SEATTLE — Officials in Washington state took their first stab at setting rules for the state’s new marijuana industry Thursday, nearly eight months after voters here legalized pot for adults.
Among the preliminary regulations: They want to track marijuana from “seed to store,” and while they’re putting a cap on the number of retail stores in each county, they’re not planning to limit the number of licensed pot growers or processors.
No sales of marijuana extracts, such as hash, would be allowed — unless the extract is infused into another product — and all pot-related businesses would have to have security systems, 24-hour video surveillance and insurance.
Any marijuana product sold at a state-licensed stores would carry a label noting that it “may be habit forming,” accompanied by a logo of Washington state — with a marijuana-leaf silhouette smack in the middle.
Staff at the state Liquor Control Board spent long hours visiting marijuana grow houses, studying the science of getting high and earning nicknames like “the queen of weed” before issuing the rules.
“They are based upon hundreds of hours of internal research and deliberation, consultation with multiple industry experts and input from the over 3,000 individuals who attended our forums statewide,” said Sharon Foster, chairwoman of the state Liquor Control Board.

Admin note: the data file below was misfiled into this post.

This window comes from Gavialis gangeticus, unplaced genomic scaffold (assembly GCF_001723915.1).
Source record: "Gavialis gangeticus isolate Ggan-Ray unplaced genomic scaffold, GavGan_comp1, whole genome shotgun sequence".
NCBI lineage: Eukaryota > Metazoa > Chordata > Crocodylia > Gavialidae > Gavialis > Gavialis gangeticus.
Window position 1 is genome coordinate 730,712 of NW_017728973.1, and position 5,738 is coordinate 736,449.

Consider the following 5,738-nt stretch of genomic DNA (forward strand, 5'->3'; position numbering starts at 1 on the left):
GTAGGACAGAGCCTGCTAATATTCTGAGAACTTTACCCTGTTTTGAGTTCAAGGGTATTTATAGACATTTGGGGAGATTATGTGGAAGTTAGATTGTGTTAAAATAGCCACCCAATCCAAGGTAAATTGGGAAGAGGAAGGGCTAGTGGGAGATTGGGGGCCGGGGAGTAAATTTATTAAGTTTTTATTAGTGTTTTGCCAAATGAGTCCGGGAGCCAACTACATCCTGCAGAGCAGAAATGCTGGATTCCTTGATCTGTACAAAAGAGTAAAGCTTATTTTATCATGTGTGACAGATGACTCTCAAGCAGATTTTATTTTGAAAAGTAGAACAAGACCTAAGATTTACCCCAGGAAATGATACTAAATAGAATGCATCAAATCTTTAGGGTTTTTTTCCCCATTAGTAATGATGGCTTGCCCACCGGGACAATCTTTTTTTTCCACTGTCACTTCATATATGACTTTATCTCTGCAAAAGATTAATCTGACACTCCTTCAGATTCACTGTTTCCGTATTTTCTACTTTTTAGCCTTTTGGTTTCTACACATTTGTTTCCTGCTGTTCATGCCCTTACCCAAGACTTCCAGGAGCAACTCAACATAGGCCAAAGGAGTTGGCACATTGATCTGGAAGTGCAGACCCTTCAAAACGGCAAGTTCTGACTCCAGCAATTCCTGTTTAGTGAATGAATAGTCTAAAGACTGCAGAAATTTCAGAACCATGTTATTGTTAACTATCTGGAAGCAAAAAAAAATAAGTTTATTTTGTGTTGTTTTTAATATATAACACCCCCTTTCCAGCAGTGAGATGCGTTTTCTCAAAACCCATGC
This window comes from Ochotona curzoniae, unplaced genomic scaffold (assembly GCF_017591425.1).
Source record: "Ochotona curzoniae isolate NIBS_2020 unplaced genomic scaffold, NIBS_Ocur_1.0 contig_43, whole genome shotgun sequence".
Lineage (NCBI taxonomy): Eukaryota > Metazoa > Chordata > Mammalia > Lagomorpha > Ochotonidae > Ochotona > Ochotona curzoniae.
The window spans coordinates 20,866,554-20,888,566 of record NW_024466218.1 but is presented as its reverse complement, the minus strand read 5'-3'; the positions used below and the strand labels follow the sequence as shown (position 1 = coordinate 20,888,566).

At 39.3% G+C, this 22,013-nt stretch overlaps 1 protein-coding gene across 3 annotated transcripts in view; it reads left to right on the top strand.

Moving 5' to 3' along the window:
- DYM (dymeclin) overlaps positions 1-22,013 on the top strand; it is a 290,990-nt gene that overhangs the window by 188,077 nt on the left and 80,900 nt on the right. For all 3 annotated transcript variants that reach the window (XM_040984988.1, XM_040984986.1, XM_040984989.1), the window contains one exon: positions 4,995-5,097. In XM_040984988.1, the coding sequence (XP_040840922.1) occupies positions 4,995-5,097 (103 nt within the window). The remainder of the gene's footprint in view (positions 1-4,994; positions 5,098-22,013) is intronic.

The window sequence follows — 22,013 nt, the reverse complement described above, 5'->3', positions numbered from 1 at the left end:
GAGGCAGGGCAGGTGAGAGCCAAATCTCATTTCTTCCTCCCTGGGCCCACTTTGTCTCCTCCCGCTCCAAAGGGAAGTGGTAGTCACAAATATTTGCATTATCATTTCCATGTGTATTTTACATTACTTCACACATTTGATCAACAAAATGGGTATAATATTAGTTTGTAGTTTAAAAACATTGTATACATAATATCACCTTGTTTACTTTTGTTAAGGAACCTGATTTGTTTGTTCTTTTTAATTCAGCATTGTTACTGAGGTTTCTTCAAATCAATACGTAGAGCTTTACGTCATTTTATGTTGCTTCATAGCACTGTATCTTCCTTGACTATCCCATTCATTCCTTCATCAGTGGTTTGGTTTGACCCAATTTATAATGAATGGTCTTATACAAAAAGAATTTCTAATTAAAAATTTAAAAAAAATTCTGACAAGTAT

Foster -- who began a speech at a recent conference by saying, “My friends now call me the queen of weed” — said the board is trying to create a tightly regulated system that ensures both large and small operations a place in the emerging market.
Last fall voters made Washington and Colorado the first states to legalize the sale of taxed marijuana to adults over 21 at state-licensed stores.
Marijuana sales in Washington should begin in early 2014 — unless the Justice Department has something to say about it. Pot remains illegal federally, and the DOJ could sue to try to block the licensing schemes in Washington and Colorado from taking effect.
Under the 46 pages of rules circulated Thursday, Washington state would use a criminal history point system in determining whether someone is eligible for obtaining a license to grow, sell or process pot.
A felony in the past decade or two misdemeanors in the past three years would disqualify an applicant — but applicants could get a free pass on up to two pot-possession misdemeanors, and any single state or federal conviction for selling, growing or possessing marijuana could be waived on a case-by-case basis.
The board also said it will conduct criminal and financial background checks on “financiers” of pot businesses — anyone who invests more than $10,000.
The “seed-to-store” system for tracking marijuana is designed to help prevent any pot from being diverted to the black market. It would require growers, processors and retailers to notify the board of any marijuana shipments, and to keep records such as when plants are harvested and destroyed.